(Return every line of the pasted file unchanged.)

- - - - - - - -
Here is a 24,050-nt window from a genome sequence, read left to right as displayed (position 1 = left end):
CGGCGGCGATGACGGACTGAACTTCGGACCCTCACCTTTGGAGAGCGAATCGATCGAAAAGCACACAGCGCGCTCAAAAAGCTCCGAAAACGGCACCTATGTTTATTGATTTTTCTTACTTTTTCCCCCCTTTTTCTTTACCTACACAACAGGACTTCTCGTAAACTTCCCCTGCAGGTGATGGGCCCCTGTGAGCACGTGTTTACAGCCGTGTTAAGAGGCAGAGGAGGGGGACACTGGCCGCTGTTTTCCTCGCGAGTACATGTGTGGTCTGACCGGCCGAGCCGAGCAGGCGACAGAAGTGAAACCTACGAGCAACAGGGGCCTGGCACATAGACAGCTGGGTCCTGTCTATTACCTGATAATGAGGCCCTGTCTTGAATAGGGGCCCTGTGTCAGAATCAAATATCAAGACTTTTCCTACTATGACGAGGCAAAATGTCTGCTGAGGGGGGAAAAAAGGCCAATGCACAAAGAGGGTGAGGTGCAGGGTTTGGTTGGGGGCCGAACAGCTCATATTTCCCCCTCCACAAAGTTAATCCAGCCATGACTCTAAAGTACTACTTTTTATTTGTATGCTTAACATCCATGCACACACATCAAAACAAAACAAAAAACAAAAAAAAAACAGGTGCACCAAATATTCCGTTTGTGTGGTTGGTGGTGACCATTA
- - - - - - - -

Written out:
Here is a 24,050-nt window from a genome sequence, read left to right as displayed (position 1 = left end):
CGGCGGCGATGACGGACTGAACTTCGGACCCTCACCTTTGGAGAGCGAATCGATCGAAAAGCACACAGCGCGCTCAAAAAGCTCCGAAAACGGCACCTATGTTTATTGATTTTTCTTACTTTTTCCCCCCTTTTTCTTTACCTACACAACAGGACTTCTCGTAAACTTCCCCTGCAGGTGATGGGCCCCTGTGAGCACGTGTTTACAGCCGTGTTAAGAGGCAGAGGAGGGGGACACTGGCCGCTGTTTTCCTCGCGAGTACATGTGTGGTCTGACCGGCCGAGCCGAGCAGGCGACAGAAGTGAAACCTACGAGCAACAGGGGCCTGGCACATAGACAGCTGGGTCCTGTCTATTACCTGATAATGAGGCCCTGTCTTGAATAGGGGCCCTGTGTCAGAATCAAATATCAAGACTTTTCCTACTATGACGAGGCAAAATGTCTGCTGAGGGGGGAAAAAAGGCCAATGCACAAAGAGGGTGAGGTGCAGGGTTTGGTTGGGGGCCGAACAGCTCATATTTCCCCCTCCACAAAGTTAATCCAGCCATGACTCTAAAGTACTACTTTTTATTTGTATGCTTAACATCCATGCACACACATCAAAACAAAACAAAAAACAAAAAAAAAACAGGTGCACCAAATATTCCGTTTGTGTGGTTGGTGGTGACCATTA